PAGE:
Bishop of Croydon

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The Bishop of Croydon is an episcopal title used by an area bishop of the Church of England Diocese of Southwark, in the Province of Canterbury, England. The Croydon Archdeaconry was transferred from Canterbury Diocese to Southwark in 1984.[1]

The bishops suffragan of Croydon have been area bishops since the Southwark area scheme was founded in 1991.[2] The Bishop of Croydon oversees the Episcopal Area of Croydon, which is made up of the Archdeaconries of Croydon and Reigate. The Archdeaconry of Croydon comprises the Deaneries of Croydon Addington (9 parishes), Croydon Central (10 parishes), Croydon North (12 parishes), Croydon South (10 parishes) and Sutton (14 parishes). The Archdeaconry of Reigate comprises the Deaneries of Caterham (9 parishes), Godstone (14 parishes) and Reigate (24 parishes), extending as far as Gatwick Airport and Banstead.

The Episcopal area was historically in the Diocese of Canterbury, as the Archbishop of Canterbury lived at Croydon Palace and Addington Palace when he did not live at Lambeth Palace or other episcopal residences, from their medieval construction until the 19th century. On 21 March 2012, the Rt Revd Jonathan Clark was consecrated as bishop, and took up his post as Area Bishop of Croydon in May 2012.[3]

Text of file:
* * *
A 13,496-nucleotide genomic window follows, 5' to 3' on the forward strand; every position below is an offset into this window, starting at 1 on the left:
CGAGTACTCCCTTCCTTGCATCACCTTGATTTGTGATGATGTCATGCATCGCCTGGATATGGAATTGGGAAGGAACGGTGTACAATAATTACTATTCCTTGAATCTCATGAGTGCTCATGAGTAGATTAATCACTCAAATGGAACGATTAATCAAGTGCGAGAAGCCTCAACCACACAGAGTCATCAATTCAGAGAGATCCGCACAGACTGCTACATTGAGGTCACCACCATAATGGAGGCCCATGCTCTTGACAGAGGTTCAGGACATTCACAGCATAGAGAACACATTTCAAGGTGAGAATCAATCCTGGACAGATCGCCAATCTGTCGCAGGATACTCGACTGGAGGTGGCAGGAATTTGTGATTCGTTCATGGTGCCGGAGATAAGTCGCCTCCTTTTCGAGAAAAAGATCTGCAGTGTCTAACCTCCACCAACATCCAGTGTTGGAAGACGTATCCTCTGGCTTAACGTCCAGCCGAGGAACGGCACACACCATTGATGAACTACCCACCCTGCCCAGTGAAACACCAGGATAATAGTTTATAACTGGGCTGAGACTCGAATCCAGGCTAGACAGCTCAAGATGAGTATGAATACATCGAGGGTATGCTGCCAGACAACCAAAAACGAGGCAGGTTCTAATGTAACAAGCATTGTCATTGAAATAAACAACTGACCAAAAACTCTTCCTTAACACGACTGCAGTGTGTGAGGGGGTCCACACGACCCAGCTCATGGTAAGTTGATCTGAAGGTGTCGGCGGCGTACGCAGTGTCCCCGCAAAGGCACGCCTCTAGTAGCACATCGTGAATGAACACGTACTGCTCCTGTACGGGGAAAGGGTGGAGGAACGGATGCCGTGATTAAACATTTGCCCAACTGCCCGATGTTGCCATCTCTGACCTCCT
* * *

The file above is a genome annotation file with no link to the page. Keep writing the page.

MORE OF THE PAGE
List of the bishops[edit]

Bishops of Croydon
From Until Incumbent Notes
1904 1924 Henry Pereira (1845–1926)
1924 1930 no appointment
1930 1937 Edward Woods (1877–1953). Translated to Lichfield.
1937 1942 William Anderson (1892–1972). Translated to Portsmouth.
1942 1947 Maurice Harland (1896–1986). Translated to Lincoln.
1947 1956 Cuthbert Bardsley (1907–1991). Translated to Coventry.
1957 1977 John Hughes (1908–2001)
1977 1985 Stuart Snell (1920–1988)
1985 2003 Wilfred Wood (b. 1936) First area bishop from 1991.
2003 2011 Nick Baines (b. 1957). Translated to Bradford.
2012 present Jonathan Clark (b. 1961). Consecrated on 21 March 2012.[3]
Source(s):[1]

References[edit]

  1. ^ a b Crockford's Clerical Directory (100th ed.). London: Church House Publishing. 2007. p. 946. ISBN 978-0-7151-1030-0. 
  2. ^ "4: The Dioceses Commission, 1978–2002". Church of England. Retrieved 23 April 2013. 
  3. ^ a b "Episcopal Team completed in Southwark Diocese" (Press release). Diocese of Southwark. 21 March 2012. Retrieved 28 March 2012. 

External links[edit]